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Applying species distribution modelling to improving conservation based decisions: a gap analysis of Trinidad and Tobago’s endemic vascular plants
- Spiers, Joshua A., Oatham, Michael P., Rostant, Luke V., Farrell, Aidan D.
- Biodiversity and conservation 2018 v.27 no.11 pp. 2931-2949
- altitude, biogeography, conservation areas, habitat destruction, habitats, indigenous species, land use, models, surveys, temperature, vascular plants, Trinidad and Tobago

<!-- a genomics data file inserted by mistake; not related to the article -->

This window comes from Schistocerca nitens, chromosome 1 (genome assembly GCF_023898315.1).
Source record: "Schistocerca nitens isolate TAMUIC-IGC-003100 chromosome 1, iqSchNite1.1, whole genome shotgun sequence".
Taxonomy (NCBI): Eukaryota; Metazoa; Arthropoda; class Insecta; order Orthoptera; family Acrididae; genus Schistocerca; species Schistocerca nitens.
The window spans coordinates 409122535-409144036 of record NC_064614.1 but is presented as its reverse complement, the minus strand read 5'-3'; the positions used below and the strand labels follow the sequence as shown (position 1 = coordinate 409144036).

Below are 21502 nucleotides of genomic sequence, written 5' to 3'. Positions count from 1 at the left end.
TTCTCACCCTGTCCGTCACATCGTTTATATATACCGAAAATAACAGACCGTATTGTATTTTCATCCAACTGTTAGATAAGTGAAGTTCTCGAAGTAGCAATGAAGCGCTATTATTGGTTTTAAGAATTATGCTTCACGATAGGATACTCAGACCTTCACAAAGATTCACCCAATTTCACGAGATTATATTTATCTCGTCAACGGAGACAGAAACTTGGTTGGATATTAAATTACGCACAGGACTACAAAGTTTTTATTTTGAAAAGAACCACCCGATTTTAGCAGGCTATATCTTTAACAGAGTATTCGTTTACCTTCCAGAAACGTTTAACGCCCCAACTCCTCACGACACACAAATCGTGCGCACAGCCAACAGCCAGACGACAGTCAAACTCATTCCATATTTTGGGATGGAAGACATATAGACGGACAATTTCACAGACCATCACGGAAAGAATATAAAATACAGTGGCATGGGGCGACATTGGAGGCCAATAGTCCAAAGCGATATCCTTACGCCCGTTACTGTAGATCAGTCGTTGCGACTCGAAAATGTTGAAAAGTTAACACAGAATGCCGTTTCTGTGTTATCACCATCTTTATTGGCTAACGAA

- For the successful conservation of a species, habitat loss and fragmentation must be controlled through a protected area network that adequately covers its habitat. Here the suitable habitats of all of Trinidad and Tobago’s endemic plant species are determined and used to perform a gap analysis of a proposed protected area network. Data from a recently completed botanical survey, the WorldClim 2 environmental parameters, and a range of other sources were used to determine the habitat of each species using the species distribution model MaxEnt. Modelled habitat suitability for each species was combined and used to create maps showing endemic richness, weighted endemism and corrected weighted endemism, and to rank areas by conservation value using Zonation. The coverage of the proposed protected area network and a land use map were overlaid on these modelled distributions. We identified data limitations which meant that more than half of the 66 endemic species could not be modelled with confidence. For the remaining species, we found that the proposed protected area network contains just 13 ± 7% of the total modelled habitat of the endemic species. For eight endemic species > 25% of the suitable habitat is degraded. Model analysis indicated that elevation and temperature seasonality are the most important drivers of endemism. Based on a gap analysis the inclusion of high elevation areas of Trinidad’s Northern Range in the proposed protected area network would expand the coverage to include > 25% of the total modelled habitat of the endemic species, thus greatly increasing the long-term sustainability of the endemic species populations.